I do not want to write this post and tell you what the notaries found in Noël's apartment. At the time of his death he lived at 57 rue Menilmontant. His body had been taken away, and the proprietor made mention of the rent he had lost while waiting for the notaries to appear. Read More
The Vermillion Sea
My novel's hero, "le petit Noël," as the astronomer Chappe called Noël in his handwritten diary, may have been a person of "profound short stature." The phrase, "the little Noël," comes up again and again. I first thought it referred to Noël's age. He was the youngest member of the expedition. Read More
Through a Google search, I learned that Noël died on January 17, 1834. Just as a reminder, he was born July 25, 1752, and given that his life could not have been easy, he lived a very long time. With a little more searching, I found his address at the time of his death, and in fact, Read More
What a magnificent library I stumbled into here in the Ecole des Beaux Arts, once housed in the Louvre, where artists, goldsmiths, and jewelers lived rent free, thanks to the regard the French have always had for art. Now, the Ecole occupies a beautiful old hotel a couple of blocks from the Cafe Read More
Groggy and excited to dig into the last little bit of research I need for my new novel, I stumbled off the plane at Charles de Gaulle and made my way to the Marais, a part of the city I don't know well. The reason for picking the Marais is that it's close to the Archives nationales where I hope to find information about an obscure French artist, Alexandre-Jean Noël. Noël is one of those footnotes in history, a witness to an event that shocked the scientific world--the untimely death of the abbé Chappe d'Auteroche.
Chappe was the Carl Sagan or Stephen Hawking of his day. He knew Benjamin Franklin and repeated Franklin's lightning experiments in Siberia. Chappe had gone to Siberia in 1761 to make observations on the Transit of Venus, a celestial event Halley had predicted. Chappe had translated Halley's tables into French, so he well knew how important it was to seize the opportunity the Transit of Venus offered. The Transit only occurred roughly every hundred years, and then again after a seven or eight year interval. If the astronomers missed collecting their data, another century would roll by before they could try again.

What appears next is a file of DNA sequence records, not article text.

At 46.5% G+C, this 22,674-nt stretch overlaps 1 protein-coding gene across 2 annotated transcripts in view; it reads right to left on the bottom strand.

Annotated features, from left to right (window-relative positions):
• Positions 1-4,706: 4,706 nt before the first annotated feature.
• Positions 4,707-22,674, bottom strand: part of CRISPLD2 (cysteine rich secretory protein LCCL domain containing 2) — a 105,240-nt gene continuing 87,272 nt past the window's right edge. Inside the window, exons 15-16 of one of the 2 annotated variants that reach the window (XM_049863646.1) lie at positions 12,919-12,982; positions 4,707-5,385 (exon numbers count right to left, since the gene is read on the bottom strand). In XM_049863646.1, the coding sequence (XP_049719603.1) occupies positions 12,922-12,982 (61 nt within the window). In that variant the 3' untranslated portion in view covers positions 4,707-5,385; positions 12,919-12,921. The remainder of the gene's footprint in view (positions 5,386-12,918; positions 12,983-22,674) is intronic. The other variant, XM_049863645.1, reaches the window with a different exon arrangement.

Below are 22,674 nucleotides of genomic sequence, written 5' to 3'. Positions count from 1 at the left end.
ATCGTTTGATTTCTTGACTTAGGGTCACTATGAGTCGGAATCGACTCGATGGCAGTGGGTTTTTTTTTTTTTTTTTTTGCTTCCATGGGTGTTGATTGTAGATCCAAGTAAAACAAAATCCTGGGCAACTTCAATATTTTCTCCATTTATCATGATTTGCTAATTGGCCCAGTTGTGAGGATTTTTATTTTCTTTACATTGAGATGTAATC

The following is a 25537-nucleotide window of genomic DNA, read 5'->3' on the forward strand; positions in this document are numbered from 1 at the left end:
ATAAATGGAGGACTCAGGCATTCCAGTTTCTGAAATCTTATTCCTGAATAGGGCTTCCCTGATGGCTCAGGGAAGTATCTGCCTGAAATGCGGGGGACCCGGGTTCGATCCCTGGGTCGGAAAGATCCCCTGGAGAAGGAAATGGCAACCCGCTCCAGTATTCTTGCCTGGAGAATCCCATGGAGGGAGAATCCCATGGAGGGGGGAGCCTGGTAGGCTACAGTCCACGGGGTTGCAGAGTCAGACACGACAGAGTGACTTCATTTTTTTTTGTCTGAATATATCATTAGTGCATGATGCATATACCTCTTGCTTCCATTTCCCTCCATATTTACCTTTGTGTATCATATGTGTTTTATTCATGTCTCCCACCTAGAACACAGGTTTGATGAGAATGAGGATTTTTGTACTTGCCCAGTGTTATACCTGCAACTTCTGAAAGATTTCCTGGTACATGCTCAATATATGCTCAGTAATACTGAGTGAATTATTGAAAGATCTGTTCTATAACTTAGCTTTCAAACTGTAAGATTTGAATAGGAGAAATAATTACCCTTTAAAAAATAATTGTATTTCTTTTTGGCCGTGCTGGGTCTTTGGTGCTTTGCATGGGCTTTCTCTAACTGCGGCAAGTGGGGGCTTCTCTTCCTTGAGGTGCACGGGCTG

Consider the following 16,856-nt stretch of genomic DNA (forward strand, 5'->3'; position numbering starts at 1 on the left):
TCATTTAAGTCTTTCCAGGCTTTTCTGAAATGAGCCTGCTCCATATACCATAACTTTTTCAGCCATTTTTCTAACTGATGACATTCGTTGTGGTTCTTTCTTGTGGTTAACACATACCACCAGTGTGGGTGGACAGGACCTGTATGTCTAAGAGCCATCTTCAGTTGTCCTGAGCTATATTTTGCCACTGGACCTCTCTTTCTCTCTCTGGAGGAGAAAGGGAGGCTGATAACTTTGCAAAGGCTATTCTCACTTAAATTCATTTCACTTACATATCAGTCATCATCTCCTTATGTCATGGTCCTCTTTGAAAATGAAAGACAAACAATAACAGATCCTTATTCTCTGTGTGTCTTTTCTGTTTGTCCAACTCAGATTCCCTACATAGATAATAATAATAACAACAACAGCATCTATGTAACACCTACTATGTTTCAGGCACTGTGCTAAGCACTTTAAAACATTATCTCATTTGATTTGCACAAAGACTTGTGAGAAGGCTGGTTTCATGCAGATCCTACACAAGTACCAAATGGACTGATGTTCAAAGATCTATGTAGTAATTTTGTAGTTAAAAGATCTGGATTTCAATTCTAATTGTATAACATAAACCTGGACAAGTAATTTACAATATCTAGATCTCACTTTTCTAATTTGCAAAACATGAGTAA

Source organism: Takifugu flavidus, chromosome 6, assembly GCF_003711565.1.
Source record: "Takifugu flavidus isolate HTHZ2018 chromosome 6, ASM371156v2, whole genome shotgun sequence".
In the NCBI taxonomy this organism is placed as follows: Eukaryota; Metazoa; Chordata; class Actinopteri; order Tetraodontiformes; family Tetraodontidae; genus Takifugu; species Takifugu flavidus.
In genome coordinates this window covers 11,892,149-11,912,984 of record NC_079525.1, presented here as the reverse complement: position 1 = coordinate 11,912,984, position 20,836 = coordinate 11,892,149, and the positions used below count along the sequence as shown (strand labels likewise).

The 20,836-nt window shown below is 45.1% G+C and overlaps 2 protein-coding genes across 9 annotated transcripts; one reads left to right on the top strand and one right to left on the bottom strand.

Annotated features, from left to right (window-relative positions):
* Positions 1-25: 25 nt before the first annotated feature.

Everyone in the scientific circles of the Enlightenment, including all the Academies of Science and the monarchs of all the major powers, anticipated that this Transit event would give them a chance to answer a question that had long plagued astronomers as well as sea captains trying to circumnavigate the globe. What is the earth's distance from the sun? And, by triangulation, what does that make the earth's circumference? At that time, no one knew the earth's diameter. Terra incognita appeared on maps of the Pacific Ocean. Mariners had a tough time if they sailed around the tip of South America...which, of course, they rarely did because Spain claimed the waters between Mexico and Manila as the "Spanish Ocean." No one but Spaniards, the Portuguese, and the privateers that preyed upon the Spanish galleons dared enter the Pacific, but everyone, especially the British, wanted to know what lay beyond the North American continent. Britain's Colonists, the pushy Americans, had already started to crowd the Spanish out of South Carolina and Georgia, and the Spanish Crown, on the head of Carlos III, suspected anyone from another nation--especially the British--of ulterior motives.
In 1761, Europe's scientific Academies had sent their learned men to many points around the globe, mostly the northern hemisphere. Jeremiah Dixon and Charles Mason--of the Mason-Dixon Line--measured the Transit at the Cape of Good Hope. The French Observatory, coordinating the expeditions along with England's Royal Academy, wound up sending abbé Chappe d'Auteroche to Tobolsk. Avid in the service of science, Chappe nearly got himself lynched by a mob convinced his heavenly observations had unleashed torrential floods. Russia, unknown at the time even by its monarch, Catherine the Great, had never been exposed to outside scrutiny, but Chappe's memoir of the the trip, VOYAGE TO SIBERIA had just been published in France and quickly translated to English. Because its illustrations allowed readers to visualize the strange people Chappe wrote about, the book became an instant best seller and invited a rejoinder from the insulted monarch. Read More